I've been a player of sports, and a fan of sports for my whole life. There is something about the emotions that it invokes, of commitment, passion and effort. I finally got around to watching my DVR'd version of the 2009 ESPY Awards (from July 2009) and I saw something that reminded me again of how powerful a pull sports has on the human emotional state.
The ESPY Awards bestow a special Arthur Ashe Courage Award every year. This year it went to Nelson Mandela for his embrace of the South African Springboks rugby team in its run to the World Cup title in 1995. In South Africa, rugby was the white man's game, and the Springboks symbolized raw unyielding white power and rule. Black South Africans hated the Springboks.
But Nelson Mandela saw the Springboks as a tool to unite white and black South Africans under a common purpose. And he used it extremely effectively, as shown in the video clip from the 2009 ESPY Awards show honoring Mandela with the Arthur Ashe Courage Award for his wholehearted endorsement of the Springboks in the 1995 World Cup.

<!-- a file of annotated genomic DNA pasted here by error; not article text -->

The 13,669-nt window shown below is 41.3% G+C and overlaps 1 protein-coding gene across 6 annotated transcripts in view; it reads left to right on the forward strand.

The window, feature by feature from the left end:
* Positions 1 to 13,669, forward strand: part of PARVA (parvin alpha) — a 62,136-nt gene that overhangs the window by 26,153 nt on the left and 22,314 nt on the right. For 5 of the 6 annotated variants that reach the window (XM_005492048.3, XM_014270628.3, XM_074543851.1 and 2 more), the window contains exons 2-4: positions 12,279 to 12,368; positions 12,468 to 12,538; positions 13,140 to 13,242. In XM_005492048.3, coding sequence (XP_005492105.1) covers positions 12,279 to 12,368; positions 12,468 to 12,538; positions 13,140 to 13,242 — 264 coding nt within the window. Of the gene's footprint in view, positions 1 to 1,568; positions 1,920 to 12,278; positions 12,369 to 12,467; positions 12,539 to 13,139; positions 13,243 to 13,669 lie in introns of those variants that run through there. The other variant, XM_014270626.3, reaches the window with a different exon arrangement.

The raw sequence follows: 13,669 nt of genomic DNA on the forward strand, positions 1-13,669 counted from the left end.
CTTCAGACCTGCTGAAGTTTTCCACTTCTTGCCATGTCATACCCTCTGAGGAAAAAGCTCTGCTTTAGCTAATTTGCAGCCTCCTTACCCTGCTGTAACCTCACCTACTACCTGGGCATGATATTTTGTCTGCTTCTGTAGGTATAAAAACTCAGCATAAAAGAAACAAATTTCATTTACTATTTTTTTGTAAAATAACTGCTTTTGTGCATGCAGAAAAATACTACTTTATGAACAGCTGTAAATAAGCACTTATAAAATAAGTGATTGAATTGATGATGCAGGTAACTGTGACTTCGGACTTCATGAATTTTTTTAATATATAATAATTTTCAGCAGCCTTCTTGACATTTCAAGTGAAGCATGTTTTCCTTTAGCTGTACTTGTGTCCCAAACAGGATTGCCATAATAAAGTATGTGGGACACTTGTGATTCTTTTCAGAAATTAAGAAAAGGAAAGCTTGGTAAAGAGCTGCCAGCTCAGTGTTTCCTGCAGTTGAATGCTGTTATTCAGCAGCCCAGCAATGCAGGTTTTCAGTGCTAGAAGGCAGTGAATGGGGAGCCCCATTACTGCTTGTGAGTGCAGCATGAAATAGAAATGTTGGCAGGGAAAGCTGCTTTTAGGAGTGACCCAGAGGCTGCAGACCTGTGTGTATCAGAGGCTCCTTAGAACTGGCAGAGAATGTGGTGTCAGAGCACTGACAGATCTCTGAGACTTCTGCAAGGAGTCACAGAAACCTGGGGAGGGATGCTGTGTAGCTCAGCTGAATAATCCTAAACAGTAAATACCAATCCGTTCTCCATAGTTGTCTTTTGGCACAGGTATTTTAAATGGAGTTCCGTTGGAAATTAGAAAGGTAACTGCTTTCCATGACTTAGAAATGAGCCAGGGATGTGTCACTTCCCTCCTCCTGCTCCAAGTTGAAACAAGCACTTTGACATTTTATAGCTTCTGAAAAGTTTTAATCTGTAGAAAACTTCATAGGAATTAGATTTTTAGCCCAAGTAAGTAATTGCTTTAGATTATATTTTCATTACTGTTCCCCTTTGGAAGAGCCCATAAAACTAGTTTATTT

Watching this video reminded me of a surreal moment I had experienced while visiting South Africa in 1993, as part of a cultural and business exploration trip while I was in business school. I was in a sports bar in Cape Town and there was a poster of Michael Jordan on the wall.
Even though Cape Town was the most racially integrated city in South Africa (and certainly had the best nightlife!), I did not see a single black person in the bar. I was in a social conversation with a group of white South African men and women and every one of them worshipped Michael Jordan. It was quite shocking to hear them gush over Jordan in a country where most black-skinned people wouldn't even be given the time of day.
There is something about sports that carries the power to elevate and energize the soul. It certainly does it for me. And I can already see it in my 7-year old and 6-year old sons. It's something that I will certainly nourish in them as they grow up.